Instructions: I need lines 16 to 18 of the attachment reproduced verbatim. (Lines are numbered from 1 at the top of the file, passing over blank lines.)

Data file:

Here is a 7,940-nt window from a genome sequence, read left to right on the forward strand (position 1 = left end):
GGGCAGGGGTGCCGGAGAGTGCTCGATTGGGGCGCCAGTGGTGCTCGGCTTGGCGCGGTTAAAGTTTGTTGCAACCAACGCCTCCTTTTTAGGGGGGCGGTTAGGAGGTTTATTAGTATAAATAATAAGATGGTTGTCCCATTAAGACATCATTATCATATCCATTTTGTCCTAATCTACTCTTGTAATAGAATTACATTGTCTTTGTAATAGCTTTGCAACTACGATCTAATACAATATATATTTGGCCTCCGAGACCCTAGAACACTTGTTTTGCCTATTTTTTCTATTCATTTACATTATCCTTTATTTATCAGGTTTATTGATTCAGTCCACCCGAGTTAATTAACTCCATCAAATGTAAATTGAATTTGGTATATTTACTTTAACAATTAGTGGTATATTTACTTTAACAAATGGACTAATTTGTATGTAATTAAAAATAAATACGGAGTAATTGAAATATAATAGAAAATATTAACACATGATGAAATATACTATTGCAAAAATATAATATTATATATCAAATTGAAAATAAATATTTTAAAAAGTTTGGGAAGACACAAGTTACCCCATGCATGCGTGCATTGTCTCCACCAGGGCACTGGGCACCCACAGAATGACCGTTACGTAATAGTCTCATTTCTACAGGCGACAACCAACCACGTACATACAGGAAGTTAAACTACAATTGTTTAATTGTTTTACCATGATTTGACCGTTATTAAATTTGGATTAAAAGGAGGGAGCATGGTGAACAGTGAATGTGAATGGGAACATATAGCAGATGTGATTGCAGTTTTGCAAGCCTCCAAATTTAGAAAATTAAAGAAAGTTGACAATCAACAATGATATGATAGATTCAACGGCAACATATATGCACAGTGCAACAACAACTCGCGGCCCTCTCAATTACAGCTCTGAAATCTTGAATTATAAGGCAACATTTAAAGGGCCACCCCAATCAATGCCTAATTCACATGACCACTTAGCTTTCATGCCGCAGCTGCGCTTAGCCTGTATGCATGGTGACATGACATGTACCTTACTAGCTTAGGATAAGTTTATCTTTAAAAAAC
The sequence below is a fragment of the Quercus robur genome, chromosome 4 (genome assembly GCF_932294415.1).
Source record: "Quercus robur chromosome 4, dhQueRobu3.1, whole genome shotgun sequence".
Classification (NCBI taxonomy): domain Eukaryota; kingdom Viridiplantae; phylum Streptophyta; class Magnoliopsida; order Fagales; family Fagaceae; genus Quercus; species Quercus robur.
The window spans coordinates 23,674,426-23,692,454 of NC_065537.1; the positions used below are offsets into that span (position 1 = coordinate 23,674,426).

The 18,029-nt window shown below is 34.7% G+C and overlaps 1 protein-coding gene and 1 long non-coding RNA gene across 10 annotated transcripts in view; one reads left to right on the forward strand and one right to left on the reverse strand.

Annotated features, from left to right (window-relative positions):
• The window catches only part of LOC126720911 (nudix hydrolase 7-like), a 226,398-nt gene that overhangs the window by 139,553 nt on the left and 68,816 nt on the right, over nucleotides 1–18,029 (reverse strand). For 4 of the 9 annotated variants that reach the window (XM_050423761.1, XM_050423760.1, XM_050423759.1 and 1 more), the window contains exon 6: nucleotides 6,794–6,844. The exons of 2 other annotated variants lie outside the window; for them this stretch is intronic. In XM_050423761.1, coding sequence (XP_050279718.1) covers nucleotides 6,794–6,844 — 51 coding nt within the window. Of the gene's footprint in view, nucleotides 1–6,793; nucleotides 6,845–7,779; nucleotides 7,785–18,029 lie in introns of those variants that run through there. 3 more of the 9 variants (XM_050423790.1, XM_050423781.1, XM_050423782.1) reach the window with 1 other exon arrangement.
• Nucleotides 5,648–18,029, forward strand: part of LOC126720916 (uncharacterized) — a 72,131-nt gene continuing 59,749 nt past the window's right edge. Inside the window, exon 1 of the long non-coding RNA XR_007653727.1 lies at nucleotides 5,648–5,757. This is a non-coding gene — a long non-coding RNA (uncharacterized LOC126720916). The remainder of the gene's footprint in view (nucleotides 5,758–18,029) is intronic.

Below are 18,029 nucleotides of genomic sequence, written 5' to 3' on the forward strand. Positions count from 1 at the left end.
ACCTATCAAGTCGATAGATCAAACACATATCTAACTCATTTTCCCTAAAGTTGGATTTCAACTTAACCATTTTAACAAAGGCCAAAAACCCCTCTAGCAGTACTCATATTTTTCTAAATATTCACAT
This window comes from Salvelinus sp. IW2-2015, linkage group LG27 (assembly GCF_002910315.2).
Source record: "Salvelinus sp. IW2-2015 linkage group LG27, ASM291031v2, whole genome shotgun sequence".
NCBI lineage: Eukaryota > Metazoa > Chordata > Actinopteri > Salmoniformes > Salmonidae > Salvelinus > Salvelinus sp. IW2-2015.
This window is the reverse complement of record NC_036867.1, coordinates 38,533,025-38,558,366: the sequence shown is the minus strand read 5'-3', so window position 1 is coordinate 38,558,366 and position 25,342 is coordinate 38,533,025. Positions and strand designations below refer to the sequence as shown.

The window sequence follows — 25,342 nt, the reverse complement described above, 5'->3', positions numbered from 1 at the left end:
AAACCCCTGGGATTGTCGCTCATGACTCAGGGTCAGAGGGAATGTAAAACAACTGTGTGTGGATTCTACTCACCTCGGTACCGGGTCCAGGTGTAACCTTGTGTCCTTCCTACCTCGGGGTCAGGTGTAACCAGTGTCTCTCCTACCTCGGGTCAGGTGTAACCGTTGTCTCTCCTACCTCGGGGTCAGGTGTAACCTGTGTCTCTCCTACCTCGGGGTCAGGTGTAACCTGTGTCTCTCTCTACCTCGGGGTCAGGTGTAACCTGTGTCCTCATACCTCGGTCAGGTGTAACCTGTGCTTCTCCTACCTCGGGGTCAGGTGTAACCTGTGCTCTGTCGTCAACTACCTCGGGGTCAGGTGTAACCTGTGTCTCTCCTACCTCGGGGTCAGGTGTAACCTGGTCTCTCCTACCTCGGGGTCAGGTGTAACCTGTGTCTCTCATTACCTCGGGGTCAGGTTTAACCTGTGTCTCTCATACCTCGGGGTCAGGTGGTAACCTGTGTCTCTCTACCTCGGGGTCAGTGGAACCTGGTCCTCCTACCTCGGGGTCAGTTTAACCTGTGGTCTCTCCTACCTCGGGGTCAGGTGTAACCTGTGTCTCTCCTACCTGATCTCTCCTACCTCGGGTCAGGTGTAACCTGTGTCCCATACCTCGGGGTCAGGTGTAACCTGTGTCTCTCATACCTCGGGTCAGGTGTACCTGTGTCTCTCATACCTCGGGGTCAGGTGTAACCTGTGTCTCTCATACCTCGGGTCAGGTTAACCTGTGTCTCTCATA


This window is the reverse complement of record NC_036867.1, coordinates 38,533,025-38,558,366: the sequence shown is the minus strand read 5'-3', so window position 1 is coordinate 38,558,366 and position 25,342 is coordinate 38,533,025. Positions and strand designations below refer to the sequence as shown.

The window sequence follows — 25,342 nt, the reverse complement described above, 5'->3', positions numbered from 1 at the left end:
AAACCCCTGGGATTGTCGCTCATGACTCAGGGTCAGAGGGAATGTAAAACAACTGTGTGTGGATTCTACTCACCTCGGTACCGGGTCCAGGTGTAACCTTGTGTCCTTCCTACCTCGGGGTCAGGTGTAACCAGTGTCTCTCCTACCTCGGGTCAGGTGTAACCGTTGTCTCTCCTACCTCGGGGTCAGGTGTAACCTGTGTCTCTCCTACCTCGGGGTCAGGTGTAACCTGTGTCTCTCTCTACCTCGGGGTCAGGTGTAACCTGTGTCCTCATACCTCGGTCAGGTGTAACCTGTGCTTCTCCTACCTCGGGGTCAGGTGTAACCTGTGCTCTGTCGTCAACTACCTCGGGGTCAGGTGTAACCTGTGTCTCTCCTACCTCGGGGTCAGGTGTAACCTGGTCTCTCCTACCTCGGGGTCAGGTGTAACCTGTGTCTCTCATTACCTCGGGGTCAGGTTTAACCTGTGTCTCTCATACCTCGGGGTCAGGTGGTAACCTGTGTCTCTCTACCTCGGGGTCAGTGGAACCTGGTCCTCCTACCTCGGGGTCAGTTTAACCTGTGGTCTCTCCTACCTCGGGGTCAGGTGTAACCTGTGTCTCTCCTACCTGATCTCTCCTACCTCGGGTCAGGTGTAACCTGTGTCCCATACCTCGGGGTCAGGTGTAACCTGTGTCTCTCATACCTCGGGTCAGGTGTACCTGTGTCTCTCATACCTCGGGGTCAGGTGTAACCTGTGTCTCTCATACCTCGGGTCAGGTTAACCTGTGTCTCTCATA